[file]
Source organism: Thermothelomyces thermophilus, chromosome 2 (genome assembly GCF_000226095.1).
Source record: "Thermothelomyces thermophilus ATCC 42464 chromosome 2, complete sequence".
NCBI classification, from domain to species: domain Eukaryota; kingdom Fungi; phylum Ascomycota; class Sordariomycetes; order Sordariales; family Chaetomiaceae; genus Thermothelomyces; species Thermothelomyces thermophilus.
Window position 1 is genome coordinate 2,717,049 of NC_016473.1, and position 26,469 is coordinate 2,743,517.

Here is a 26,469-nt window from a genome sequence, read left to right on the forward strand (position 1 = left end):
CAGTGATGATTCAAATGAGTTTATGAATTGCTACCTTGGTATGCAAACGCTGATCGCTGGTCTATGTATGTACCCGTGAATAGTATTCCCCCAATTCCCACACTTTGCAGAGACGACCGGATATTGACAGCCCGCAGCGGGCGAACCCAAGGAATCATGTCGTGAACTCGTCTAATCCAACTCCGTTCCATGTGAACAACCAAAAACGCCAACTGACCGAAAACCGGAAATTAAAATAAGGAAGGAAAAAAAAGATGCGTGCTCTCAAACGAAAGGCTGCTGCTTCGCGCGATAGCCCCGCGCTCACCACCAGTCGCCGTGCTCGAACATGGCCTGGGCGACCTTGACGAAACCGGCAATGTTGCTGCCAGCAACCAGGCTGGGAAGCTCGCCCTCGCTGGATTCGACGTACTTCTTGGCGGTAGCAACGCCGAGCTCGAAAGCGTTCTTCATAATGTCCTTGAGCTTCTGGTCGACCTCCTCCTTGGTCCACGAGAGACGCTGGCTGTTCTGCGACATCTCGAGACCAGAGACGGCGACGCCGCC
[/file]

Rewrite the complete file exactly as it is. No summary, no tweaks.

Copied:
Source organism: Thermothelomyces thermophilus, chromosome 2 (genome assembly GCF_000226095.1).
Source record: "Thermothelomyces thermophilus ATCC 42464 chromosome 2, complete sequence".
NCBI classification, from domain to species: domain Eukaryota; kingdom Fungi; phylum Ascomycota; class Sordariomycetes; order Sordariales; family Chaetomiaceae; genus Thermothelomyces; species Thermothelomyces thermophilus.
Window position 1 is genome coordinate 2,717,049 of NC_016473.1, and position 26,469 is coordinate 2,743,517.

Here is a 26,469-nt window from a genome sequence, read left to right on the forward strand (position 1 = left end):
CAGTGATGATTCAAATGAGTTTATGAATTGCTACCTTGGTATGCAAACGCTGATCGCTGGTCTATGTATGTACCCGTGAATAGTATTCCCCCAATTCCCACACTTTGCAGAGACGACCGGATATTGACAGCCCGCAGCGGGCGAACCCAAGGAATCATGTCGTGAACTCGTCTAATCCAACTCCGTTCCATGTGAACAACCAAAAACGCCAACTGACCGAAAACCGGAAATTAAAATAAGGAAGGAAAAAAAAGATGCGTGCTCTCAAACGAAAGGCTGCTGCTTCGCGCGATAGCCCCGCGCTCACCACCAGTCGCCGTGCTCGAACATGGCCTGGGCGACCTTGACGAAACCGGCAATGTTGCTGCCAGCAACCAGGCTGGGAAGCTCGCCCTCGCTGGATTCGACGTACTTCTTGGCGGTAGCAACGCCGAGCTCGAAAGCGTTCTTCATAATGTCCTTGAGCTTCTGGTCGACCTCCTCCTTGGTCCACGAGAGACGCTGGCTGTTCTGCGACATCTCGAGACCAGAGACGGCGACGCCGCC